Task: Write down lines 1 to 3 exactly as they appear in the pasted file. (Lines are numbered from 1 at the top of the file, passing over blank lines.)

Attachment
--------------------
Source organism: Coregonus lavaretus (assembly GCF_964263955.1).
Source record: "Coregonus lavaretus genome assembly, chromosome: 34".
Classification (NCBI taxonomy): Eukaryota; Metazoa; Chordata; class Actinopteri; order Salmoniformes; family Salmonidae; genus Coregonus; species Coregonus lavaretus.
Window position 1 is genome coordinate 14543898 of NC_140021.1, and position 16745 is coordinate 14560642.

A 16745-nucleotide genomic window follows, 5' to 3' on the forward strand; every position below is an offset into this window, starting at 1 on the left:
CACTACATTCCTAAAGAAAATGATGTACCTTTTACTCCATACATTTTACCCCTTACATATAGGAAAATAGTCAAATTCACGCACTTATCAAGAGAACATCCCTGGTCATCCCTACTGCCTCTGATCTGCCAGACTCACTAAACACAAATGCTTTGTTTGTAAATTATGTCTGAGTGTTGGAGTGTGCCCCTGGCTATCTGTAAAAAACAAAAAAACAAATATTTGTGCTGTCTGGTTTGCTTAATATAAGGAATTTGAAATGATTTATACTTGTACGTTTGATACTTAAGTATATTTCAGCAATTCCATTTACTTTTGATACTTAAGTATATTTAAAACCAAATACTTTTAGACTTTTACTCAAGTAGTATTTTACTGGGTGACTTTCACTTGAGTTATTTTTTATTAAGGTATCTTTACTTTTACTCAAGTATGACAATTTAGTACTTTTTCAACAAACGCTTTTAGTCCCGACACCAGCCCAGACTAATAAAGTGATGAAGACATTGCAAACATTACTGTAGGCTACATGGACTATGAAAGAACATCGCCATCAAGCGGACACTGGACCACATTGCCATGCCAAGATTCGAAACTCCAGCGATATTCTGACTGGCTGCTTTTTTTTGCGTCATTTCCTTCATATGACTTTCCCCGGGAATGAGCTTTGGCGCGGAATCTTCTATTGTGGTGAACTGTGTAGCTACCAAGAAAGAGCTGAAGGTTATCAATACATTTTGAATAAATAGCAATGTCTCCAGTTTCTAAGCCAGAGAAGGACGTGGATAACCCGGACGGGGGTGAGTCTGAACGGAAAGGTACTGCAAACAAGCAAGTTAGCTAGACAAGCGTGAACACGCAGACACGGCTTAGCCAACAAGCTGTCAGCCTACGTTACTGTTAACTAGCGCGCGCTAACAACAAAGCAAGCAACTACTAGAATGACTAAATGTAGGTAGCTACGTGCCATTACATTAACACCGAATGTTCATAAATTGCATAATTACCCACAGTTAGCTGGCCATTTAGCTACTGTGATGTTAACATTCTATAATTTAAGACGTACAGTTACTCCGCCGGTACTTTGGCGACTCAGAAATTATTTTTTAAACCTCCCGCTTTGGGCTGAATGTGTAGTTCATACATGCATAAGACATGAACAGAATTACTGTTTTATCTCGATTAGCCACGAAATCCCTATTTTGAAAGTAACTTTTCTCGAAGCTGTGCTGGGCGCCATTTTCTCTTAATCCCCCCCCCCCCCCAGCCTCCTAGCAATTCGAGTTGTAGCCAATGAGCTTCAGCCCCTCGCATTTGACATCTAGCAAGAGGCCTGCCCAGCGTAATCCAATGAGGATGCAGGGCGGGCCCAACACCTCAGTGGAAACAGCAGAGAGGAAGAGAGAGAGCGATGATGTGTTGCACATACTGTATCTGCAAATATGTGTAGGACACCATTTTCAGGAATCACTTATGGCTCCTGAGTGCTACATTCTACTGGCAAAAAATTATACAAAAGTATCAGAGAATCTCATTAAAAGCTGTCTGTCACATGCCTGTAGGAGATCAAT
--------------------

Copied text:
Source organism: Coregonus lavaretus (assembly GCF_964263955.1).
Source record: "Coregonus lavaretus genome assembly, chromosome: 34".
Classification (NCBI taxonomy): Eukaryota; Metazoa; Chordata; class Actinopteri; order Salmoniformes; family Salmonidae; genus Coregonus; species Coregonus lavaretus.